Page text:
Take Aways From Our Feeling Small
Initially, when we begin to understand how vast our world truly is, it is only natural that we tend to feel very small and, perhaps, insignificant. But to believe so misses the bigger picture: our connection to all of this.
Everything in the natural world shares an important link, coming from the same source. There's no escaping it: all that exists in the natural world is fixed together. Each thing, because it is a part of the entire universe, affects the whole in some way. Therefore, all is important - everything is influential. And if the natural world can teach us anything about a greater, yet-to-be understood, unseen world parallel to our own (e.g. heaven or spirit), then, it is this: what is observed in our the natural world is likely true in any kindred plane.
Is There an Order of Importance?
Even though this universe shares more in common with us than we might appreciate, perhaps, there is not one thing more important than the other. This might sound crazy, and though I'm still trying to wrap my brain around the concept, I fundamentally believe it has merit; and this is what I am struggling to comprehend: what seems to be inanimate is just as important as any life-form, be it a plant, an animal, or a person, etc. And if true, we should learn to not be so 'self-centered,' or 'human-centric,' as if the universe revolves around us (or our planet). To do so is difficult for there truly is no selfless act. Consider that everything we do, even though it may help another, is self-centered. Try as we might, everything we do revolves around ourselves.
WHAT ABOUT SEPARATION?
Let's bring it back down to what we know on this planet: separation. People seem, at times, to be blinded by common societal views we assume to be truth. We quickly believe what the majority tells us and no where is that more evident than when we buy into the belief that we are 'separate' from everything; this belief in separation make us unaccepting of others' differences. We'll create 'pecking orders' from our personal versions of right and wrong, being full of prejudice against one another. Prejudices that are common and easily recognizable are things like race, sex, age, political, religious, societal, etc. And even when we believe we are not chauvinistic, we likely still hold onto prejudices that are more subtle, making us unaware of how wrong those beliefs can be such as disliking the quiet and introverted, the fat, the ugly, the bald, the sick, the weak, the poor, the homeless, the diseased - even the young.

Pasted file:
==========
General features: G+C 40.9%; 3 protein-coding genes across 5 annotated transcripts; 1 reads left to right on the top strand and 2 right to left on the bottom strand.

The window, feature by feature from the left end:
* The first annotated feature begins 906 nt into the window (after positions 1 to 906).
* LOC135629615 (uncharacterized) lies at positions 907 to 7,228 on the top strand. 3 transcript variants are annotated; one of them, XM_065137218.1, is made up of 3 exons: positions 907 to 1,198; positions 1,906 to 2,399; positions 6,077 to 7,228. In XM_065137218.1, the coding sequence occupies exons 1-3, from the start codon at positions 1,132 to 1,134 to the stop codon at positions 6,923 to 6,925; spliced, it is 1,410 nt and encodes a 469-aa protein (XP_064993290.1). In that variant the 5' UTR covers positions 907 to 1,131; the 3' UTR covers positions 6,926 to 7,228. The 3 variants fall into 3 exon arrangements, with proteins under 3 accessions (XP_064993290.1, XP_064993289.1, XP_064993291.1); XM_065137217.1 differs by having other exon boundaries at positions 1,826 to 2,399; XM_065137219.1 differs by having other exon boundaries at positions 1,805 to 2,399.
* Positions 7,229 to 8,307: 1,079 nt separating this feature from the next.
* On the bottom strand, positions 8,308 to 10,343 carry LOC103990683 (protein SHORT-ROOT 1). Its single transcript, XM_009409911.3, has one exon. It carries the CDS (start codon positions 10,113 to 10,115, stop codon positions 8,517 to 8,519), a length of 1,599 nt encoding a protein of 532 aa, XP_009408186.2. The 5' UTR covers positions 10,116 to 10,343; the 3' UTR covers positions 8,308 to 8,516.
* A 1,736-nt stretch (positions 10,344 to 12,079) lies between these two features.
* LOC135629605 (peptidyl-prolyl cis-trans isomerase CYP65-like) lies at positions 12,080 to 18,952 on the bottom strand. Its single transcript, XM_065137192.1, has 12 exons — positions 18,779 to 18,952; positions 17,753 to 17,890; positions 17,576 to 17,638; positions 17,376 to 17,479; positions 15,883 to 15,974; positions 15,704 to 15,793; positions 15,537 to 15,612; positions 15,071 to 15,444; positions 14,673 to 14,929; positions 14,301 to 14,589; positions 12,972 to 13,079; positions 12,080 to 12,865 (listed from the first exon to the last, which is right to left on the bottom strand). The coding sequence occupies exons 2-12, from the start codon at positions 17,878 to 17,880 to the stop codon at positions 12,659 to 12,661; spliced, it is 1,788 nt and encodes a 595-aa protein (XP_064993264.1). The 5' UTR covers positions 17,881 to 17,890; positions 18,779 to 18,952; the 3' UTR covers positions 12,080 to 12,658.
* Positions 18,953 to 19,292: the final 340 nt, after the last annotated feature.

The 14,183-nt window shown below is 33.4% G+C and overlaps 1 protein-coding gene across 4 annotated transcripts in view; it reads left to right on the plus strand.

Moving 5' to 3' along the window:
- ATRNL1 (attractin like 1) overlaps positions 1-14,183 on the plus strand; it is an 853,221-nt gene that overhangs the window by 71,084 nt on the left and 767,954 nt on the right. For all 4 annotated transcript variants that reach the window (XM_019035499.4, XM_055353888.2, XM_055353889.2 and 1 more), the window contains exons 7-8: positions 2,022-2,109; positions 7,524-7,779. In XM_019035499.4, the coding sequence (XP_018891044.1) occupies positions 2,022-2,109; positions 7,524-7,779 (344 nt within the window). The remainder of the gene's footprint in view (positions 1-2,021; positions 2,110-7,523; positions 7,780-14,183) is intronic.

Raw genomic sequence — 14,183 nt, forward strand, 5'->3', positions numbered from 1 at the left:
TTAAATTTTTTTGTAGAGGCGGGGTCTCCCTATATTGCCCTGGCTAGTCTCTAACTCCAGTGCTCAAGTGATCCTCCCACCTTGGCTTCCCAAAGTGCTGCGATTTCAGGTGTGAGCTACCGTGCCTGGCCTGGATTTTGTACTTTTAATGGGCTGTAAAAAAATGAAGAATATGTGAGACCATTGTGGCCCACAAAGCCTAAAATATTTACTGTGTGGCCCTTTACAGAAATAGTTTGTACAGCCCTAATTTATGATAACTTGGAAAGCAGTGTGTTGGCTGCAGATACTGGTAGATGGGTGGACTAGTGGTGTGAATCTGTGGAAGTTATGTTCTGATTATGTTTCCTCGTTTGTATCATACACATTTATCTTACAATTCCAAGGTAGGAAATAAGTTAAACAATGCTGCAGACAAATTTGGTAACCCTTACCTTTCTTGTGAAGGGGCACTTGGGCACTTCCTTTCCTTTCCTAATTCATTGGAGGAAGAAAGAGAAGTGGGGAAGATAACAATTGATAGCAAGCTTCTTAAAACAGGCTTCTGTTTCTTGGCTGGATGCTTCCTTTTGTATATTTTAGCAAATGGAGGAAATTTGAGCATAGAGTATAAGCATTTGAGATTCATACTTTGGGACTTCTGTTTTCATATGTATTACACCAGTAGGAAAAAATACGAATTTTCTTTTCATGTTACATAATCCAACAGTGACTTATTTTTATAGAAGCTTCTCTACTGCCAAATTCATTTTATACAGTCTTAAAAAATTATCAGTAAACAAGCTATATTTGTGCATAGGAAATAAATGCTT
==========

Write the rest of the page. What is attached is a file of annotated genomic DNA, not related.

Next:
Plant and animal kingdoms are no different. Have you devalued them, too? Do you believe plants and animals only exist for our use, their worth based upon the value they bring to mankind (e.g. some religions claim that animals do not have 'souls' as if to cheapen their lives)? All of this needs to be resolved in each of us; I do not have all the answers (I just pose the questions for perspective). My point is that when a society belief promotes division and separation, maybe that society's thinking is incorrect; and, we should challenge it. We just might find that differences found in our universe have a purpose and are normal, good.
The more time I spend in nature, something simple as pulling weeds for an hour, I am reminded of my childhood where solitude and communion with the natural world is how I spent every day. When I get back to that, I learn to connect at a deeper level with nature which is who I am. I become more aware of my connection with all that exists, and that is a great thing.